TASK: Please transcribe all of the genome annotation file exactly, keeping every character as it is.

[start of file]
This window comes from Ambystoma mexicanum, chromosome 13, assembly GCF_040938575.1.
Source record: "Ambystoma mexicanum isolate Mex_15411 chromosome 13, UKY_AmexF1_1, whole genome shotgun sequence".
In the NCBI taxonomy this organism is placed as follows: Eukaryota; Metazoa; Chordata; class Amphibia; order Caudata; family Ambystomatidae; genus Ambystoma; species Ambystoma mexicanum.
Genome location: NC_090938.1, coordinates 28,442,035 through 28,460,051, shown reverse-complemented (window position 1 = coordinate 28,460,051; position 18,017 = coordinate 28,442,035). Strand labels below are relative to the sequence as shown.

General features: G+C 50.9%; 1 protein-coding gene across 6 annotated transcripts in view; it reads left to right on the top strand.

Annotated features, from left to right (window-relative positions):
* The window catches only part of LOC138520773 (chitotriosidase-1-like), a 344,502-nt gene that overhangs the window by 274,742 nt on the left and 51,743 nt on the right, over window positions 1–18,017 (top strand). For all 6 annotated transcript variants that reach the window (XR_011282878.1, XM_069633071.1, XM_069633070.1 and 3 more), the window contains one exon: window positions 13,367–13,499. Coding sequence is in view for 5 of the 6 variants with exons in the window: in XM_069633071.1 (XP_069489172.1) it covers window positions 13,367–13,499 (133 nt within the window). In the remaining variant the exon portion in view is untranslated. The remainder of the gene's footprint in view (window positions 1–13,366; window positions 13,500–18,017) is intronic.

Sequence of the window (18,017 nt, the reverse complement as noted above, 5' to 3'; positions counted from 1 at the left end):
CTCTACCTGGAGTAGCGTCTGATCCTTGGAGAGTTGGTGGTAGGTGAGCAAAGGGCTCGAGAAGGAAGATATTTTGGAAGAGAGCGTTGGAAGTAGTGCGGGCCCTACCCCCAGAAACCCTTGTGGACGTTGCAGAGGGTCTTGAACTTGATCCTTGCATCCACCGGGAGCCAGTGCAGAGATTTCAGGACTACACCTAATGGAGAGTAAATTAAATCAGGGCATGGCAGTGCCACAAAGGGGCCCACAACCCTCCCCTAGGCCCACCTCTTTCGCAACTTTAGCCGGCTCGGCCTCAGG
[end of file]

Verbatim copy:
This window comes from Ambystoma mexicanum, chromosome 13, assembly GCF_040938575.1.
Source record: "Ambystoma mexicanum isolate Mex_15411 chromosome 13, UKY_AmexF1_1, whole genome shotgun sequence".
In the NCBI taxonomy this organism is placed as follows: Eukaryota; Metazoa; Chordata; class Amphibia; order Caudata; family Ambystomatidae; genus Ambystoma; species Ambystoma mexicanum.
Genome location: NC_090938.1, coordinates 28,442,035 through 28,460,051, shown reverse-complemented (window position 1 = coordinate 28,460,051; position 18,017 = coordinate 28,442,035). Strand labels below are relative to the sequence as shown.

General features: G+C 50.9%; 1 protein-coding gene across 6 annotated transcripts in view; it reads left to right on the top strand.

Annotated features, from left to right (window-relative positions):
* The window catches only part of LOC138520773 (chitotriosidase-1-like), a 344,502-nt gene that overhangs the window by 274,742 nt on the left and 51,743 nt on the right, over window positions 1–18,017 (top strand). For all 6 annotated transcript variants that reach the window (XR_011282878.1, XM_069633071.1, XM_069633070.1 and 3 more), the window contains one exon: window positions 13,367–13,499. Coding sequence is in view for 5 of the 6 variants with exons in the window: in XM_069633071.1 (XP_069489172.1) it covers window positions 13,367–13,499 (133 nt within the window). In the remaining variant the exon portion in view is untranslated. The remainder of the gene's footprint in view (window positions 1–13,366; window positions 13,500–18,017) is intronic.

Sequence of the window (18,017 nt, the reverse complement as noted above, 5' to 3'; positions counted from 1 at the left end):
CTCTACCTGGAGTAGCGTCTGATCCTTGGAGAGTTGGTGGTAGGTGAGCAAAGGGCTCGAGAAGGAAGATATTTTGGAAGAGAGCGTTGGAAGTAGTGCGGGCCCTACCCCCAGAAACCCTTGTGGACGTTGCAGAGGGTCTTGAACTTGATCCTTGCATCCACCGGGAGCCAGTGCAGAGATTTCAGGACTACACCTAATGGAGAGTAAATTAAATCAGGGCATGGCAGTGCCACAAAGGGGCCCACAACCCTCCCCTAGGCCCACCTCTTTCGCAACTTTAGCCGGCTCGGCCTCAGG